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It has been nearly a month since Pope Benedict XVI announced his resignation to the world. Now the time has come to gather the conclave to elect a new pope to succeed into the seat as the new Vatican sovereign.
According to the Associated Press, while the College of Cardinals had congregated Friday afternoon to discuss various concerns and predicaments of the church, they had also agreed to reserve next Tuesday, March 12, as the papal election day. There is currently no front-runner in this poll, and that the previous days leading up to the present has caused instability within the Vatican walls with regards to the church issues and selection of the successor.
Reverend Thomas Reese of the National Catholic Reporter explained the process of the election day to Gannett. Tuesday’s schedule will start first with a morning mass and prayer, then a march around the Sistine Chapel, and end with the election of the new pope. The first of the ballots will be distributed after all activities have subsided, and at the end of the poll the public will be visually notified whether or not a new pope has been elected.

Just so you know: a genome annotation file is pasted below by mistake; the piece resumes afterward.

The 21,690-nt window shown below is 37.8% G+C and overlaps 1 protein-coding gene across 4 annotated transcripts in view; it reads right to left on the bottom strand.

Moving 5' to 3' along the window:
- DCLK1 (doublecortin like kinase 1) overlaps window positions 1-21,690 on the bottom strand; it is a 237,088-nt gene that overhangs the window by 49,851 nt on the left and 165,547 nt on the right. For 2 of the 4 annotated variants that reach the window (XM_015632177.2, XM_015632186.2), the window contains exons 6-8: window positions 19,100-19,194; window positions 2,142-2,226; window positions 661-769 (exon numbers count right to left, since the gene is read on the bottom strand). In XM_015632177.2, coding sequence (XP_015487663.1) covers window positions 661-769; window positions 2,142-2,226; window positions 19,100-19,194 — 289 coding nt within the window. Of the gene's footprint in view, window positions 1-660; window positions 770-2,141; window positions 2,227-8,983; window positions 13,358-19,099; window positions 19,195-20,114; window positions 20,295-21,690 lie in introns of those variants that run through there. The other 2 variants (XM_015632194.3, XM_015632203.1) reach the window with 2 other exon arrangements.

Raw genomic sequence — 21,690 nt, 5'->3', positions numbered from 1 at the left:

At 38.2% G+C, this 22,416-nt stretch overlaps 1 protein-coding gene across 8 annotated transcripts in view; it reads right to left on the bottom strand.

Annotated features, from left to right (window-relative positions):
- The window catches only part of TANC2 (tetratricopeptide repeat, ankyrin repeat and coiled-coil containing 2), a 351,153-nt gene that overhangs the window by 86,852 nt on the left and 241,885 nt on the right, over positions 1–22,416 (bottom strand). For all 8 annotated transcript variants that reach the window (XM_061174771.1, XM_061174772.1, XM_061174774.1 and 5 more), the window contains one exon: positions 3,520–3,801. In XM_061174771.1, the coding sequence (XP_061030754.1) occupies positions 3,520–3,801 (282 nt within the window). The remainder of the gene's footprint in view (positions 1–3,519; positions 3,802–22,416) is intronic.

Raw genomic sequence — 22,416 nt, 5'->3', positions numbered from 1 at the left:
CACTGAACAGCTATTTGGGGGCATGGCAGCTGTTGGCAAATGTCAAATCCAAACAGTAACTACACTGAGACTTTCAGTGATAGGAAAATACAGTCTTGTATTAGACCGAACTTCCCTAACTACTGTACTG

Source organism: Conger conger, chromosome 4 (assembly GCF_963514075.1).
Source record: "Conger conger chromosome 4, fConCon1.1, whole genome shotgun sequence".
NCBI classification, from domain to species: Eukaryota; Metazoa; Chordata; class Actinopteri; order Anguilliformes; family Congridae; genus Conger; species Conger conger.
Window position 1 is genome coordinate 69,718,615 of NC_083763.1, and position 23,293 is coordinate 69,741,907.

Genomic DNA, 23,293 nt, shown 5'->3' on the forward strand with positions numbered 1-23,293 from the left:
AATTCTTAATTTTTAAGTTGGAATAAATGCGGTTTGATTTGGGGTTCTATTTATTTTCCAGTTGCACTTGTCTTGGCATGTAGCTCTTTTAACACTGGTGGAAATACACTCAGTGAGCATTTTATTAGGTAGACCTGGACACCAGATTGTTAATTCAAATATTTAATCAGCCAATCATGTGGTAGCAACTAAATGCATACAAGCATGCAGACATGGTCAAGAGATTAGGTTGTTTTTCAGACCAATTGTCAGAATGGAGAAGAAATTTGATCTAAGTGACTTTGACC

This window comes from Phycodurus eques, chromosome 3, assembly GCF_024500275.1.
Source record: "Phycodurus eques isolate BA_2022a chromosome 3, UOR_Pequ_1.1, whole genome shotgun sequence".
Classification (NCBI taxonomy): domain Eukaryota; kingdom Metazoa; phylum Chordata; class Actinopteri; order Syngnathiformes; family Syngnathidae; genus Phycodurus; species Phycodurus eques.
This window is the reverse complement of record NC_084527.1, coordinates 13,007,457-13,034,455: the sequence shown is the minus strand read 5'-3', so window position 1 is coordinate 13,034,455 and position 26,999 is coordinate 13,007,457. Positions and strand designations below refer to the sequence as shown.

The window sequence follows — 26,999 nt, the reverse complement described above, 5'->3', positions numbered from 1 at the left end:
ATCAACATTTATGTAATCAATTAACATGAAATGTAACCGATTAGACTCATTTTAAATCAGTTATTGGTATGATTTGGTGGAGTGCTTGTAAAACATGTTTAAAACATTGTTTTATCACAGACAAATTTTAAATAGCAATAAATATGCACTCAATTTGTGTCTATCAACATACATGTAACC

"That first vote is at their discretion, which is about the only optional thing on the agenda. But when they're not voting there will be lots of talks outside of the Sistine Chapel, in rooms and at dinner. Names will bubble up that will be tested in the conclave,” Reese commented.
If a new pope is not elected on the first day, the process will continue to the next consecutive day of election. Reese doubts the election process will last more than four days tops, as the longest papal election process in history lasted for four days in 1831.
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